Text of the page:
August, 2010 – By Jordana Whyte
Introduction by David Harrington
It makes sense to wear a helmet. Research, statistics, common sense, they all point to the validity of wearing a helmet when one rides. When it comes to scooter riders, there seem to be a number of people who think that because scooters are generally operated at lower speeds (as compared to motorcycles) and are small and often cute, helmets aren’t really necessary. OK. Fine. Hop on your pedal-bike, run it up to 20 MPH on the street and jump off. After your head hits the pavement let me know if lower speeds eliminate the need for a helmet. (Do I even have to warn you NOT to really do that?) The helmet that offers the best protection is a DOT-approved full-face helmet. I can attest to this from (unpleasant) experience. That being said, nearly ANY helmet is better than no helmet.
A common style often associated with scooter riders is the three-quarter helmet in the “copter” style. These offer protection for most of the head (except the lower jaw) and help reduce the claustrophobic feeling some riders experience with full-face helmets. Copter-style helmets differ from other three-quarter styles in that they have a visor shaped to cover the eyes and expose the nose and lower face. This configuration is used by pilots to facilitate the attachment of an oxygen/communications mask, hence the copter nickname. For this review I selected an HCI model 15 copter-style helmet – retail price of $89.99. HCI (Helmet City, Inc.) has been around since 1997 and their helmets are offered in several retain locations including Scooterville and Mill City Motorcycles in Minneapolis. It is a DOT-approved helmet with a shell made from fiberglass. The overall dimensions of the helmet are a bit smaller than some other models. Several people have told me they like this as it reduces the “bobble-head” appearance of smaller riders with the helmet on. For our bobble-head (ooops, I meant “smaller rider”) I asked Jordana Whyte to review the helmet. Jordana has been incredibly helpful with reviews and podcasts for JustGottaScoot.com. She rides a Genuine Buddy 150cc scooter and prior to reviewing this helmet rode with a Fulmer three-quarter helmet.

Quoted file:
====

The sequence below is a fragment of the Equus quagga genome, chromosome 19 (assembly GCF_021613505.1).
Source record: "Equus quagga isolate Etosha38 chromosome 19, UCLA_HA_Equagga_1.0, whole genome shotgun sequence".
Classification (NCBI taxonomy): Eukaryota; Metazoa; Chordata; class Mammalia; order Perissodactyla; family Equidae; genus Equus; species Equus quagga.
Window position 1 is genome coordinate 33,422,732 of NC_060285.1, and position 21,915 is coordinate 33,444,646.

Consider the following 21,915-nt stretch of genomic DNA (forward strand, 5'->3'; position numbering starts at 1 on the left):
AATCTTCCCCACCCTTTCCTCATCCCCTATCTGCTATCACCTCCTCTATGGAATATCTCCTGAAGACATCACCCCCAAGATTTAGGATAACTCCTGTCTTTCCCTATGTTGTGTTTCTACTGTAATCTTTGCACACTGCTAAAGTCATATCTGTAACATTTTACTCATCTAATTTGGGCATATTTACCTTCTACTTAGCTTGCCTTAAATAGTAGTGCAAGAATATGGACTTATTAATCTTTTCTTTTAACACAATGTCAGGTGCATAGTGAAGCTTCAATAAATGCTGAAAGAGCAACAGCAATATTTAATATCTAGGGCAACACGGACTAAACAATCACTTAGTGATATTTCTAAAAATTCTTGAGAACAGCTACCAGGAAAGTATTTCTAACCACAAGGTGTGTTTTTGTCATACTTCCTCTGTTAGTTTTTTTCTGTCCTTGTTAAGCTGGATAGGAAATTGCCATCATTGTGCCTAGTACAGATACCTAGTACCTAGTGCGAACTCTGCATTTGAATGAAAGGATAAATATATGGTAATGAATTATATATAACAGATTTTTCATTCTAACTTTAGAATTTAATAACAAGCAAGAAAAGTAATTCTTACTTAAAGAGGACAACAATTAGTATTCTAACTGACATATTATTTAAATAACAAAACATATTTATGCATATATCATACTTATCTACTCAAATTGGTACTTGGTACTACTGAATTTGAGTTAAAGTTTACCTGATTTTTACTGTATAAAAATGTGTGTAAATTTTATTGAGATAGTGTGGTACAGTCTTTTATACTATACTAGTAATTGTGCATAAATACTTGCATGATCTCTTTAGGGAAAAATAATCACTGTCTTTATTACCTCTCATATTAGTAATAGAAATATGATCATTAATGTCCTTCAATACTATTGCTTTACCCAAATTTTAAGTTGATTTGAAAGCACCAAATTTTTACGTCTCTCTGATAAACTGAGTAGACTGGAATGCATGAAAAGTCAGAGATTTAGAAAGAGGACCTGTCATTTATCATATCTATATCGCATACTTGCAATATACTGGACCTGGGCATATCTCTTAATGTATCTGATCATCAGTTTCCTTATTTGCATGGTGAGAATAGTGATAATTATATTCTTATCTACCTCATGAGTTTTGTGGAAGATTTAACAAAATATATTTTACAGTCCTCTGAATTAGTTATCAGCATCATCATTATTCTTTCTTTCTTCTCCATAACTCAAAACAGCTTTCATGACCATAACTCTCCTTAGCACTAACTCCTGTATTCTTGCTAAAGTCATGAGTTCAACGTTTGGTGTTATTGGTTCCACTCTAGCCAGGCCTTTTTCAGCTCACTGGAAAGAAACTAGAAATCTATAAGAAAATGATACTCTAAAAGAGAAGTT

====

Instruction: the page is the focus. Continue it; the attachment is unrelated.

If you don’t ride with a helmet because you hate the way it looks, find it uncomfortable or feel it limits your vision…well, first of all, quit your whining and just put one on. Second, consider the HCI 15 as an option that will mitigate all three of those issues.
I’ve been wearing this helmet for two months’ worth of riding and absolutely love it. The medium size satisfies the basic rules of a properly fitting brain bucket: snug but not tight, and doesn’t move much when it is tugged and twisted, or jostled like after hitting a manhole cover (oops). There are no obvious pressure points. I find this helmet much more comfortable than my Fulmer, in part because of its perfect fit, and in part because the foam lining is extremely soft and cozy. If it’s possible to feel like a helmet is giving your head a hug, this one pretty much fits the bill.